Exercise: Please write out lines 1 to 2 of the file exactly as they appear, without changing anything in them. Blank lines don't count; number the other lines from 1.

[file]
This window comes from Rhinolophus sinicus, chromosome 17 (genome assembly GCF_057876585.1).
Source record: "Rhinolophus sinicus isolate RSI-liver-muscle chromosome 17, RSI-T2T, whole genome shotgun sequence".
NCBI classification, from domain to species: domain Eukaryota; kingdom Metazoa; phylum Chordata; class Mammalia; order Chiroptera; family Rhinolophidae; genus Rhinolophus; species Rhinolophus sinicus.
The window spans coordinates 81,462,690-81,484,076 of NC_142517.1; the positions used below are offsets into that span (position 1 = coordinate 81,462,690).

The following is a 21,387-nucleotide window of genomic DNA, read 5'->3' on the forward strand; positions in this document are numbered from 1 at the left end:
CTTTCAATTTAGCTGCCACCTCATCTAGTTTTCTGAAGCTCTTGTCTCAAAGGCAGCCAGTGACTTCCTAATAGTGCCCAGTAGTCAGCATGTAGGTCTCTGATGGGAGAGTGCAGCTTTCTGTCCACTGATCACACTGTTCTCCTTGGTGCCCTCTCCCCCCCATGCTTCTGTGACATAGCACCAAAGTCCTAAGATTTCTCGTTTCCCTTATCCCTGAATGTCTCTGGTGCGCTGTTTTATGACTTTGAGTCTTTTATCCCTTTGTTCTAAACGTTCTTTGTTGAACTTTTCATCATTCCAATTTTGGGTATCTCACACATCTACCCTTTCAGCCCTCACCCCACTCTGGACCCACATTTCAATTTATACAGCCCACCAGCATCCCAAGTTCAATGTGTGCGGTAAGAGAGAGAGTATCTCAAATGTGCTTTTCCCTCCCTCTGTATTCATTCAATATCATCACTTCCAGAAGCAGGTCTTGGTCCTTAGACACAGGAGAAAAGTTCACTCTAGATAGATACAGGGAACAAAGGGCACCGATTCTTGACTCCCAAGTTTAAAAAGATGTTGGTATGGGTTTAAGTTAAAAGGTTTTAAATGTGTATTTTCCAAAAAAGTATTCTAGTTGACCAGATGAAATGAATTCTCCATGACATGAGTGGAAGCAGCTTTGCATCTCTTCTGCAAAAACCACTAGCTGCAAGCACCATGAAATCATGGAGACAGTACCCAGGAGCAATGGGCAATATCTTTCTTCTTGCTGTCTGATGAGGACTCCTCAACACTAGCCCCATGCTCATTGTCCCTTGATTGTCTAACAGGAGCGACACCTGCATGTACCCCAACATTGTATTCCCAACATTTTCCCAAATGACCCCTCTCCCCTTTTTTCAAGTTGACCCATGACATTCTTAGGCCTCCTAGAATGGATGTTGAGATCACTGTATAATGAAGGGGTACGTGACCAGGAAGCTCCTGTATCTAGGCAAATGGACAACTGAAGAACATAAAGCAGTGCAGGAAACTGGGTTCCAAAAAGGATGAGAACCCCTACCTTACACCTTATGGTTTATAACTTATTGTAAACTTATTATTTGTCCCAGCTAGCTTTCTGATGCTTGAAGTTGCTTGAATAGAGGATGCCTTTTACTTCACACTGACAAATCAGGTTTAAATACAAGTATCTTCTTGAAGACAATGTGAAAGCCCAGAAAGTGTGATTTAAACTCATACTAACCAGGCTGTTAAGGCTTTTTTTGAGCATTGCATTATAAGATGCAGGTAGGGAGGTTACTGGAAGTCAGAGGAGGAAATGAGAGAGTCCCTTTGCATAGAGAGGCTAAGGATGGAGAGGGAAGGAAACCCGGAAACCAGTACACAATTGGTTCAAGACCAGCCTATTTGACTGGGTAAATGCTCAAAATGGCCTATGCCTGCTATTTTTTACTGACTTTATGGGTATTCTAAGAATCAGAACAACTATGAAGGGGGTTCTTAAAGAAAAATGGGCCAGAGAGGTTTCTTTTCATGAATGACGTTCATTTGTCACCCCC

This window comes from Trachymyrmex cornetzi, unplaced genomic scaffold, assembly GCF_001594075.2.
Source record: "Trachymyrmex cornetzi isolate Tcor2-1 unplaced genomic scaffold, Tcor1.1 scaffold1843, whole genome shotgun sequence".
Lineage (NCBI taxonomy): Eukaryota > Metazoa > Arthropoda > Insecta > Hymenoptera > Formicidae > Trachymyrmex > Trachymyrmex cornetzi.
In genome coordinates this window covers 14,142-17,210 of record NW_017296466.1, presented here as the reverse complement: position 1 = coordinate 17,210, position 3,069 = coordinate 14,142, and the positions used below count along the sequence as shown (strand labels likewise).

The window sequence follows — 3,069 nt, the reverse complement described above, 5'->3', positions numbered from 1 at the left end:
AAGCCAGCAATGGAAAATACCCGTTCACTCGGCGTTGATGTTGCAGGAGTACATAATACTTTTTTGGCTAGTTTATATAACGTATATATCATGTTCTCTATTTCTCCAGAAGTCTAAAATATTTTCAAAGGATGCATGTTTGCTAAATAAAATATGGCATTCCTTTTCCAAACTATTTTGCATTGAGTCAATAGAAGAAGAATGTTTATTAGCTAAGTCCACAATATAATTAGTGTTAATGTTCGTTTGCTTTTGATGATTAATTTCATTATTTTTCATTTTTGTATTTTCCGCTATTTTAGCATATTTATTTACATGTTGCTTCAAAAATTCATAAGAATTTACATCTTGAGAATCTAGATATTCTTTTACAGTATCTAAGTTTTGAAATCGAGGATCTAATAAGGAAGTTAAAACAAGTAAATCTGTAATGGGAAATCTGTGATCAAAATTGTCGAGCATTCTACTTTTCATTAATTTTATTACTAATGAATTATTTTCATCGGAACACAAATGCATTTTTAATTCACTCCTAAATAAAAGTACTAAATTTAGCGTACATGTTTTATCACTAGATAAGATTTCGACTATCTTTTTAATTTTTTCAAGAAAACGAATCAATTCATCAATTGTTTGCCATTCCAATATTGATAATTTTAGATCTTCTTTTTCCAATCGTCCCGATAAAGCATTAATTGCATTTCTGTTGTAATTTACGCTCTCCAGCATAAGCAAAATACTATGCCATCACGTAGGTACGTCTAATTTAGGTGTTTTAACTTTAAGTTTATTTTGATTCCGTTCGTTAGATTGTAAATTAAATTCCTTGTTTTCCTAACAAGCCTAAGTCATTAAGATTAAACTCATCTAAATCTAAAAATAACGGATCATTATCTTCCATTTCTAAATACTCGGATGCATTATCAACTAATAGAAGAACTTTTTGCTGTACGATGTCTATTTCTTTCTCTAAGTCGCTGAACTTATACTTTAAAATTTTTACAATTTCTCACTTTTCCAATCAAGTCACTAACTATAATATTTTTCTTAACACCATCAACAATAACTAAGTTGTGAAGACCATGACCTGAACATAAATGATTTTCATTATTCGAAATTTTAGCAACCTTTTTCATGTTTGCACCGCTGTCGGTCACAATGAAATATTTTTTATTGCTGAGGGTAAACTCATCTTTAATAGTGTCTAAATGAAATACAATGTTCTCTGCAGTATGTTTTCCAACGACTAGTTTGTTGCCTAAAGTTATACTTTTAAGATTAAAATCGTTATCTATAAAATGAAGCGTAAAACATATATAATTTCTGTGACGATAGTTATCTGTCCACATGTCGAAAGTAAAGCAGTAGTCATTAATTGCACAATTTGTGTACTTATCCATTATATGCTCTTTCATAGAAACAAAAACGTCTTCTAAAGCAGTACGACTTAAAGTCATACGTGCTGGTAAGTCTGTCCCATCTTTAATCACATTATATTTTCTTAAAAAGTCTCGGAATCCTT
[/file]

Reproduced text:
This window comes from Rhinolophus sinicus, chromosome 17 (genome assembly GCF_057876585.1).
Source record: "Rhinolophus sinicus isolate RSI-liver-muscle chromosome 17, RSI-T2T, whole genome shotgun sequence".